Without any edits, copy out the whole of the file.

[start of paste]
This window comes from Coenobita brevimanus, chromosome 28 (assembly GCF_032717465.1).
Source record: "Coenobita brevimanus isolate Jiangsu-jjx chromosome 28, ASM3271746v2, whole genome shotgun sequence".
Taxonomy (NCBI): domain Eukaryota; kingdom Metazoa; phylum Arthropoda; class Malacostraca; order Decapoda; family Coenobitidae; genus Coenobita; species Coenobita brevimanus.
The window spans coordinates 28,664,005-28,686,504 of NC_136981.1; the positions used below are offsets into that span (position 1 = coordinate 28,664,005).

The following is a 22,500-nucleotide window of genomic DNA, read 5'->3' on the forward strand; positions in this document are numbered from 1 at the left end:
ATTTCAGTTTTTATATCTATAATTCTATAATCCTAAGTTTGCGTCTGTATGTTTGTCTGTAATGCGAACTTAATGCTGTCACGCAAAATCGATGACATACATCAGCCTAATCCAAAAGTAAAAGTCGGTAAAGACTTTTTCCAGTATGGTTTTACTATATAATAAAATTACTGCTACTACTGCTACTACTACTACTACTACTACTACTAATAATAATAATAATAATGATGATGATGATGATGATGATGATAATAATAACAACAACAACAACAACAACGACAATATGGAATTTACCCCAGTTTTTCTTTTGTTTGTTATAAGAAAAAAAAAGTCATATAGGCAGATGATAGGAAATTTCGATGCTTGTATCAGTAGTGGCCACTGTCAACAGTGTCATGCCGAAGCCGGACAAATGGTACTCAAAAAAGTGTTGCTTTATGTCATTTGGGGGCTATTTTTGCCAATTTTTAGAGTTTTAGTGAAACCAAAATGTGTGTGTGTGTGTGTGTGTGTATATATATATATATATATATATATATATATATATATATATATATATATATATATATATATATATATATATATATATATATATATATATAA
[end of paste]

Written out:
This window comes from Coenobita brevimanus, chromosome 28 (assembly GCF_032717465.1).
Source record: "Coenobita brevimanus isolate Jiangsu-jjx chromosome 28, ASM3271746v2, whole genome shotgun sequence".
Taxonomy (NCBI): domain Eukaryota; kingdom Metazoa; phylum Arthropoda; class Malacostraca; order Decapoda; family Coenobitidae; genus Coenobita; species Coenobita brevimanus.
The window spans coordinates 28,664,005-28,686,504 of NC_136981.1; the positions used below are offsets into that span (position 1 = coordinate 28,664,005).

The following is a 22,500-nucleotide window of genomic DNA, read 5'->3' on the forward strand; positions in this document are numbered from 1 at the left end:
ATTTCAGTTTTTATATCTATAATTCTATAATCCTAAGTTTGCGTCTGTATGTTTGTCTGTAATGCGAACTTAATGCTGTCACGCAAAATCGATGACATACATCAGCCTAATCCAAAAGTAAAAGTCGGTAAAGACTTTTTCCAGTATGGTTTTACTATATAATAAAATTACTGCTACTACTGCTACTACTACTACTACTACTACTACTAATAATAATAATAATAATGATGATGATGATGATGATGATGATAATAATAACAACAACAACAACAACAACGACAATATGGAATTTACCCCAGTTTTTCTTTTGTTTGTTATAAGAAAAAAAAAGTCATATAGGCAGATGATAGGAAATTTCGATGCTTGTATCAGTAGTGGCCACTGTCAACAGTGTCATGCCGAAGCCGGACAAATGGTACTCAAAAAAGTGTTGCTTTATGTCATTTGGGGGCTATTTTTGCCAATTTTTAGAGTTTTAGTGAAACCAAAATGTGTGTGTGTGTGTGTGTGTGTATATATATATATATATATATATATATATATATATATATATATATATATATATATATATATATATATATATATATATATATATATATATAA